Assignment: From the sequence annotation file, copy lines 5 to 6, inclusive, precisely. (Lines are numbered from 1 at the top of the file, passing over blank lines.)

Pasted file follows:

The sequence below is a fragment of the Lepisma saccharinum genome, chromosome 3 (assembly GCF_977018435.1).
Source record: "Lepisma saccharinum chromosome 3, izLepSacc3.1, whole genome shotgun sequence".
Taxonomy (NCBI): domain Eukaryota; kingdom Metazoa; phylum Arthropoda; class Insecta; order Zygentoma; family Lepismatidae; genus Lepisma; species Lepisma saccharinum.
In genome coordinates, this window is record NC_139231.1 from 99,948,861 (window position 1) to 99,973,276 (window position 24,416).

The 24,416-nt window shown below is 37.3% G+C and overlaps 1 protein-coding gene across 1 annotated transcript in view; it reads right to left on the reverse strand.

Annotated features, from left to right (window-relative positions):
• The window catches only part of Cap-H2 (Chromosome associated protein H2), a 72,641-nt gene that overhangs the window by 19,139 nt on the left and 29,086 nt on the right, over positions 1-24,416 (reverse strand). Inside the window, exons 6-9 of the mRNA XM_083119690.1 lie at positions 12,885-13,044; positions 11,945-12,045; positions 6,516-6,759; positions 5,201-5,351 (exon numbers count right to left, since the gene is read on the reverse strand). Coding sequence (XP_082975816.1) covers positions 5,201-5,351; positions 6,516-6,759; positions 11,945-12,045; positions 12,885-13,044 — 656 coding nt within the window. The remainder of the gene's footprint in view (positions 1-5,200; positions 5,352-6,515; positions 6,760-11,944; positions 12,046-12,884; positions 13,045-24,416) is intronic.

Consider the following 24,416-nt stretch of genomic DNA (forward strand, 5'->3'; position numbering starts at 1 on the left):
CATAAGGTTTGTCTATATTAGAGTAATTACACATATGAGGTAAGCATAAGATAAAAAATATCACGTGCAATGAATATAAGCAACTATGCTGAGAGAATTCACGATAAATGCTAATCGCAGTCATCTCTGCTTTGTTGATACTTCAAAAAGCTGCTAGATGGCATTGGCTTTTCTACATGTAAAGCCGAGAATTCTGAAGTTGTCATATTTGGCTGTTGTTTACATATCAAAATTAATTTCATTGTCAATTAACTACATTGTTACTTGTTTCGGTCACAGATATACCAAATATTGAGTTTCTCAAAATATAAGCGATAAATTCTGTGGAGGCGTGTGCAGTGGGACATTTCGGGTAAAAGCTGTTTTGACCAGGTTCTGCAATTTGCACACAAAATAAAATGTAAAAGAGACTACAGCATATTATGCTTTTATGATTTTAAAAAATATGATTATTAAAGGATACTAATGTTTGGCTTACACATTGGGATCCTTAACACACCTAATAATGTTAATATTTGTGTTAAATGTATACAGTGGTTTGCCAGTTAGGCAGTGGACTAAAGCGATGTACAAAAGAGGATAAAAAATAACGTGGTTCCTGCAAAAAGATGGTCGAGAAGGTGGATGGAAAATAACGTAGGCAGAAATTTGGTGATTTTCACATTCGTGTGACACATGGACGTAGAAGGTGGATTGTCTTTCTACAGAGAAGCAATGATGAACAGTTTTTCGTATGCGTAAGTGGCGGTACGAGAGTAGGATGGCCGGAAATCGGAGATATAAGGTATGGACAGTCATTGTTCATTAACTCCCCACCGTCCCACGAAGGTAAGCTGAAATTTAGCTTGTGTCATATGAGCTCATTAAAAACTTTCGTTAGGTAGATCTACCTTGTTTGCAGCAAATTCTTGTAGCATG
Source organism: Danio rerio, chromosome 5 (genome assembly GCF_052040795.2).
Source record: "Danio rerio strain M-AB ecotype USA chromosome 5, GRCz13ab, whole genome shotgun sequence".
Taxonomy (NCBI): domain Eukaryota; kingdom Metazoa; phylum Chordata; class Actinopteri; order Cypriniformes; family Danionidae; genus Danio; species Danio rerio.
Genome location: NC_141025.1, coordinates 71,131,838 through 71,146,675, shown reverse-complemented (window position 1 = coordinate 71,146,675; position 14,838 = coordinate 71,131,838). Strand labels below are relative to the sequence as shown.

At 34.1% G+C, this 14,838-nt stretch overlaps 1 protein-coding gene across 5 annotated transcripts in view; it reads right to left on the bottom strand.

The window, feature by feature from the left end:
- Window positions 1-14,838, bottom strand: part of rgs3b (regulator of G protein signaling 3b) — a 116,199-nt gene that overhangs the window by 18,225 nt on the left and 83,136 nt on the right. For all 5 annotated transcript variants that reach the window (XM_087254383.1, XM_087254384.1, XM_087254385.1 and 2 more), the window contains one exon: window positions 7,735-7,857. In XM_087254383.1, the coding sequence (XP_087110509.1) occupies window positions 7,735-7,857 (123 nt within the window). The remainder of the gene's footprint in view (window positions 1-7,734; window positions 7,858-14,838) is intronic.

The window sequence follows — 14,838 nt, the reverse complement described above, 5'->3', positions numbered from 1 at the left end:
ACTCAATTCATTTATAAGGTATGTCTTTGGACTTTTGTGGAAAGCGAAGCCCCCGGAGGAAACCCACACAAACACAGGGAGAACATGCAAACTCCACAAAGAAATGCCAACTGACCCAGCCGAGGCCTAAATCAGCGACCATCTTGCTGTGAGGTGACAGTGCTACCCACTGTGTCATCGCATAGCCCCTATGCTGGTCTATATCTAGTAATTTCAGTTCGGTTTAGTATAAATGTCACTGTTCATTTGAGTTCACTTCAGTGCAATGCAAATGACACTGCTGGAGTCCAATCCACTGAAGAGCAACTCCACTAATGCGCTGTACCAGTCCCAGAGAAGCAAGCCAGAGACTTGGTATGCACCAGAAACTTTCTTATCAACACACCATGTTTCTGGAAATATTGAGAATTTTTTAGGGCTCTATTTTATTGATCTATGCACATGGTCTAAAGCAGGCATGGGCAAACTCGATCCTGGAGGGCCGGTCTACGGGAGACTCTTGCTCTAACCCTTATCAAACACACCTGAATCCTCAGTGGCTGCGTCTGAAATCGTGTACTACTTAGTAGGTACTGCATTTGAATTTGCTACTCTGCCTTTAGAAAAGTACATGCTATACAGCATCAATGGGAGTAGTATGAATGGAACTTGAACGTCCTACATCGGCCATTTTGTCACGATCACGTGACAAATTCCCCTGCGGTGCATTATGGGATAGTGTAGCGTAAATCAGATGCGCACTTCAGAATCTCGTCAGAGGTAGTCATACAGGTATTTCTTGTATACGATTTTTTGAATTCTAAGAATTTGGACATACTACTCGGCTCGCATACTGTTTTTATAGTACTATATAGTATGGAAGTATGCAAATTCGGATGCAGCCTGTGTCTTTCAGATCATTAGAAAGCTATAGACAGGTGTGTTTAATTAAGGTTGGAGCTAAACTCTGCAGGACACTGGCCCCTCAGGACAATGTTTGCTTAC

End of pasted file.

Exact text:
The 24,416-nt window shown below is 37.3% G+C and overlaps 1 protein-coding gene across 1 annotated transcript in view; it reads right to left on the reverse strand.

Annotated features, from left to right (window-relative positions):